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    ABSTRACT: Despite the heterogeneous nature of obsessive-compulsive disorder (OCD), many self-report assessments do not adequately capture the clinical picture presenting within each symptom dimension, particularly unacceptable thoughts (UTs). In addition, obsessions and ordering/arranging compulsions are often underrepresented in samples of treatment outcome studies for OCD. Such methodological discrepancies may obscure research findings comparing treatment outcomes across OCD symptom dimensions. This study aimed to improve upon previous research by investigating treatment outcomes across OCD symptom dimensions using the Dimensional Obsessive-Compulsive Scale, which offers a more comprehensive assessment of UTs. The study included a primarily residential sample of 134 OCD patients. Results indicated that there were no significant differences in treatment outcomes across symptom dimensions. However, the severity of UTs remained significantly greater than other symptom dimensions at both admission and discharge. Thus, it is possible that UTs may exhibit uniquely impairing features, compared with other symptom dimensions. It is also possible that these findings may reflect the characteristics of the residential OCD samples. These speculations as well as implications for OCD treatment and future research are discussed.
    Full-text · Article · Feb 2015 · Cognitive Behaviour Therapy
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    • "Scores greater than or equal to 16 were required for study entry, which indicates clinically significant OCD symptoms. The Y-BOCS severity scale has excellent psychometric properties, including reliability and construct validity (Goodman & Price, 1992; Goodman et al., 1989; Williams, Wetterneck, Thibodeau, & Duque, 2013; Woody, Steketee, & Chambless, 1995). "
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    ABSTRACT: Objective Obsessive-compulsive disorder (OCD) is a severe condition with varied symptom presentations. The behavioral treatment with the most empirical support is exposure and ritual prevention (EX/RP). This study examined the impact of symptom dimensions on EX/RP outcomes in OCD patients. Method The Yale-Brown Obsessive-Compulsive Scale (Y-BOCS) was used to determine primary symptoms for each participant. An exploratory factor analysis (EFA) of 238 patients identified five dimensions: contamination/cleaning, doubts about harm/checking, hoarding, symmetry/ordering, and unacceptable/taboo thoughts (including religious/moral and somatic obsessions among others). A linear regression was conducted on those who had received EX/RP (n = 87) to examine whether scores on the five symptom dimensions predicted post-treatment Y-BOCS scores, accounting for pre-treatment Y-BOCS scores. Results The average reduction in Y-BOCS score was 43.0%, however the regression indicated that unacceptable/taboo thoughts (β = .27, p = .02) and hoarding dimensions (β = .23, p = .04) were associated with significantly poorer EX/RP treatment outcomes. Specifically, patients endorsing religious/moral obsessions, somatic concerns, and hoarding obsessions showed significantly smaller reductions in Y-BOCS severity scores. Conclusions EX/RP was effective for all symptom dimensions, however it was less effective for unacceptable/taboo thoughts and hoarding than for other dimensions. Clinical implications and directions for research are discussed.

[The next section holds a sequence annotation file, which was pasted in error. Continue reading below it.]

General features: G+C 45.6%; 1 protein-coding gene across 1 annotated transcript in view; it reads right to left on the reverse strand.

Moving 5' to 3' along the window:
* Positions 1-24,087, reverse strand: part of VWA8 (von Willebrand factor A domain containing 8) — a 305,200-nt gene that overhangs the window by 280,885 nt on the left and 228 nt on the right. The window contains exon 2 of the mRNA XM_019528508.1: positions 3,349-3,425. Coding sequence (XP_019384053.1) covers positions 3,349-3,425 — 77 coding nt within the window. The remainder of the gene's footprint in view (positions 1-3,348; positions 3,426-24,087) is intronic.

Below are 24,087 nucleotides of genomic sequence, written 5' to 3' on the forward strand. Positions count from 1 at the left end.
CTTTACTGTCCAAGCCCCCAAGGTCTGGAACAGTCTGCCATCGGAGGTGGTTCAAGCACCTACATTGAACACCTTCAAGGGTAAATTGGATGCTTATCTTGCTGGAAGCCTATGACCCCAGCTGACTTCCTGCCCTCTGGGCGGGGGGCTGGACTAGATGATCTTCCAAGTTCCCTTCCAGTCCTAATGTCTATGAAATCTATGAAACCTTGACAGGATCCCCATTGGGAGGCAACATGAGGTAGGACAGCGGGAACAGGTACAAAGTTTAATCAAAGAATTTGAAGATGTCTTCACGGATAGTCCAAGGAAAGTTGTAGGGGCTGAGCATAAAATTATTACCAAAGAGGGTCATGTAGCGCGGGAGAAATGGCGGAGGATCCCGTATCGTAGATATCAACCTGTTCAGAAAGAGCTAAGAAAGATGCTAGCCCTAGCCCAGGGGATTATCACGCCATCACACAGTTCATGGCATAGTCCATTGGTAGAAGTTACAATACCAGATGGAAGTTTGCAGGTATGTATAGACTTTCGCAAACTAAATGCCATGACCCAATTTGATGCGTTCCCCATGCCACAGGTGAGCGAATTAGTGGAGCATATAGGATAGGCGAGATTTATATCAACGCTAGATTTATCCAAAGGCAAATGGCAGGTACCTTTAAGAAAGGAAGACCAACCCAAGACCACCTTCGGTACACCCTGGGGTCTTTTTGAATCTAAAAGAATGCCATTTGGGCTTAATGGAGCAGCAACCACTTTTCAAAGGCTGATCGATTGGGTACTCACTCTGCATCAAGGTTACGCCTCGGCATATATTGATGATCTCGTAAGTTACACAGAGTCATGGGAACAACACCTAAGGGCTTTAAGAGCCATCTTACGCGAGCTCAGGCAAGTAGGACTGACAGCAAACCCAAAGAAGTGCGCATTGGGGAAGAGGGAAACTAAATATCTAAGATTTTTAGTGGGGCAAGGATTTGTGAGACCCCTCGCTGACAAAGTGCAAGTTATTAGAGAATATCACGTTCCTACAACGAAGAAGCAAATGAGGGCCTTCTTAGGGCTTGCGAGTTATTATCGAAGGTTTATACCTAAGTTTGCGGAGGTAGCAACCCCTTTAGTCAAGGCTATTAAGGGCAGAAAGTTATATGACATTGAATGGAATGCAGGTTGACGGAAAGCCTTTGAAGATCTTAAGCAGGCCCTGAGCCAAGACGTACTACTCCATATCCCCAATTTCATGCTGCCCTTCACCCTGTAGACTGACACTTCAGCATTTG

Full-text · Article · Aug 2014 · Journal of Anxiety Disorders